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U.S. stocks rallied on Friday to close at highs on an eleventh-hour resolution between Greece and its creditors in the euro zone.
The Dow Jones industrial average closed up more than 150 points, its first record close for 2015.
The S&P 500 ended the week at its third record close for the year. The Nasdaq also closed higher, within 50 points of the key 5,000 level.
Greece and euro zone finance ministers reached deal on Friday to extend the Greek bailout by four months.
"This obviously is a relief for the markets," said Peter Cardillo, chief market economist at Rockwell Global Capital. "Looks like my 2,125, 2,150 (on the S&P 500) likely to be achieved early next week. (We have) light volume but we're at record highs."
"Looks like the agreement ... was already "baked" into the market. Not much of a surprise here," said Lance Roberts, general partner at STA Wealth Management. "The real issue is that this agreement only gets them to the nextbig debt maturity which puts them back at this all over again. A kick the can down the road for now."
The U.S. 10-year Treasury yield rose to trade near 2.13 percent on the Greece news.
"Obviously (we) see safe haven money exit the bond market (and) come flying into stocks," Cardillo said.
Stocks opened in the red on Friday, with the Dow initially falling more than 100 points and only the Nasdaq holding mildly higher.
The Eurogroup of regional finance ministers was expected to make an announcement on Greece's loan extension proposal on Friday. Germany rejected the plan on Thursday and called it a "Trojan horse" with "immense room for interpretation."
Greece faced the risk of default and exit from the euro zone if the country did not obtain enough funding or an extension beyond the Feb. 28 deadline.
In other geopolitical news, the Financial Times reported that NATO forces need to prepare for a major assault by Russia on an eastern European member state.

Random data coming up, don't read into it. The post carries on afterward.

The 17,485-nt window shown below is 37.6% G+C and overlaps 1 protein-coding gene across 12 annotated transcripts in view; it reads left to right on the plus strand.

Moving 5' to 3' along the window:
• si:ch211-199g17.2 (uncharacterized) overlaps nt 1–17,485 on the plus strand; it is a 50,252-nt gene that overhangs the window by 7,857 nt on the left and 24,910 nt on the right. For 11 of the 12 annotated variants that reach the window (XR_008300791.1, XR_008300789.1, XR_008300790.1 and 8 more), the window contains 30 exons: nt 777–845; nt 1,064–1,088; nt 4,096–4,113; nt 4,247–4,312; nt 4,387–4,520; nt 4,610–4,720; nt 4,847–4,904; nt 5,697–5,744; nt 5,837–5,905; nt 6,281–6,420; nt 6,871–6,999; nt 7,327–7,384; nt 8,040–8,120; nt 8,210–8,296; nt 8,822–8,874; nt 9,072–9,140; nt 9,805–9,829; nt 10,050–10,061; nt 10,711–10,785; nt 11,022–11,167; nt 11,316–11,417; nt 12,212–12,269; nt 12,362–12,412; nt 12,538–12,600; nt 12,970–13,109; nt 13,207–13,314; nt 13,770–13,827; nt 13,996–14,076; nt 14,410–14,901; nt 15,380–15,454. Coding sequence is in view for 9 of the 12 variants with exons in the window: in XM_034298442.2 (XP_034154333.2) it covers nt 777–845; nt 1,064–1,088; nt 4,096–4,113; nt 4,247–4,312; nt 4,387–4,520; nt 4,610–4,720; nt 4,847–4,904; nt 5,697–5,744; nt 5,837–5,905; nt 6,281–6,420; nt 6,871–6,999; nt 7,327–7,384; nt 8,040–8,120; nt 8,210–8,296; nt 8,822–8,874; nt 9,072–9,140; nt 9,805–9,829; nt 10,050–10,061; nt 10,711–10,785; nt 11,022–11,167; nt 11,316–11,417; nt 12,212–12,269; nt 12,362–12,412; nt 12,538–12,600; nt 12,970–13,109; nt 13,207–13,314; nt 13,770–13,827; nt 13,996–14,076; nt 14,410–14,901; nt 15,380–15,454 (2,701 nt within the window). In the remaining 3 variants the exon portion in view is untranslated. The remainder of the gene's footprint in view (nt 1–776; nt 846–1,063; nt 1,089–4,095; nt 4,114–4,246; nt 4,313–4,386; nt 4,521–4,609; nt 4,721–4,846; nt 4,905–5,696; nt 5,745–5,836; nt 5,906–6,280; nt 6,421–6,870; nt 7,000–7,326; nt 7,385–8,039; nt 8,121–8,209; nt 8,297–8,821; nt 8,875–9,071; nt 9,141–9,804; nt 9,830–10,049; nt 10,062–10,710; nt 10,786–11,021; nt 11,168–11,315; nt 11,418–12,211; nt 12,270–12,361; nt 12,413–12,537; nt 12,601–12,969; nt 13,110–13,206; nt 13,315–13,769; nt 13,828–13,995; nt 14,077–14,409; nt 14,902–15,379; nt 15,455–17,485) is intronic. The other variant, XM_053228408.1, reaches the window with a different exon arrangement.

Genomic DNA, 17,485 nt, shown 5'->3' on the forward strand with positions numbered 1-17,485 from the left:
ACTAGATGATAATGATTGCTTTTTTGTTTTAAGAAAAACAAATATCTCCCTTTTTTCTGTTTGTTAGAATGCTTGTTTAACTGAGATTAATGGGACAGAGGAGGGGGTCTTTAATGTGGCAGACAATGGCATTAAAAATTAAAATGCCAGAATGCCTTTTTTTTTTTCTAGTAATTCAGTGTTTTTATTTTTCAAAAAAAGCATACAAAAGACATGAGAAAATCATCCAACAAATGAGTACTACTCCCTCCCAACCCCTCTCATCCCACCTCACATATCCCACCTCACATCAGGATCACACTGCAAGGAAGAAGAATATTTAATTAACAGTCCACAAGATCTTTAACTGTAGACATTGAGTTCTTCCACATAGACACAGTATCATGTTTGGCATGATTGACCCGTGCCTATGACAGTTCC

The euro reached session highs against the U.S. dollar of about $1.14 before paring gains. The U.S. dollar traded lower against major world currencies.
"I think this market still has legs ... as long as corporate earnings stay positive," said Doug Cote, chief market strategist at Voya Investment Management.
Deere said it earned $1.12 per share for its latest quarter, well above the 83 cent consensus estimate, with revenue also beating forecasts. However, the farm machinery manufacturer highlighted difficult global market conditions and said it expected a 17-percent drop in equipment sales for 2015.
The outlook cut is "a global macro call," Hogan said. "It's really Brazil. If you think about John Deere and Caterpillar, they're global players."
Barclays downgraded Wal-Mart to "equal weight" from "overweight," saying the retailer is unlikely to see near-term benefits from its just-announced increase in wages that offset the higher expenses.
Newmont Mining earned an adjusted 17 cents per share for its latest quarter, 7 cents above estimates, with its revenue also beating forecasts. Newmont said its "growth projects" are doing particularly well.
The Noodles restaurant chain missed estimates by a penny with adjusted quarterly profit of 13 cents per share, with revenue falling just below estimates as well. It also cut its full-year guidance, as same-restaurant sales growth fails to meet prior forecasts.
In other corporate news, Pacific Investment Management Co. said Paul McCulley is stepping down as chief economist and managing director.
The Markit PMI Manufacturing flash was 54.3, up from 53.9 in January and the highest reading since November but weaker than the 55.9 average for all of 2014. The data also showed production levels rose at their fastest pace in four months.
"That was good but all eyes are on Europe at the moment," said Bill Stone, chief investment strategist at PNC Asset Management.
The CBOE Volatility Index (VIX), widely considered the best gauge of fear in the market, traded near 14.
High-frequency trading accounted for 47.5 percent of February to date's average daily trading volume of approximately 7 billion shares, according to TABB Group. During the peak levels of high-frequency trading in 2009, about 61 percent of 9.8 billion of average daily shares traded, were executed by high-frequency traders.
The Dow Jones Industrial Average closed up 154.9 points, or 0.86 percent, at 18,140.70, with Procter & Gamble the greatest of five laggards and Boeing trading at all-time highs (since 1952) to lead blue-chip advancers.
The S&P 500 closed up 12.85 points, or 0.61 percent, at 2,110.30, with health care leading gains across all sectors except energy.
The Nasdaq closed up 31.27 points, or 0.63 percent, at 4,955.97.
Two stocks advanced for every decliner on the New York Stock Exchange, with an exchange volume of 734 million and a composite volume of 3.1 billion in the close.
Crude oil settled down 82 cents to $50.34 a barrel on the New York Mercantile Exchange. Gold futures settled down $2.70 to $1,204.90 an ounce.
CNBC's Peter Schacknow contributed to this report.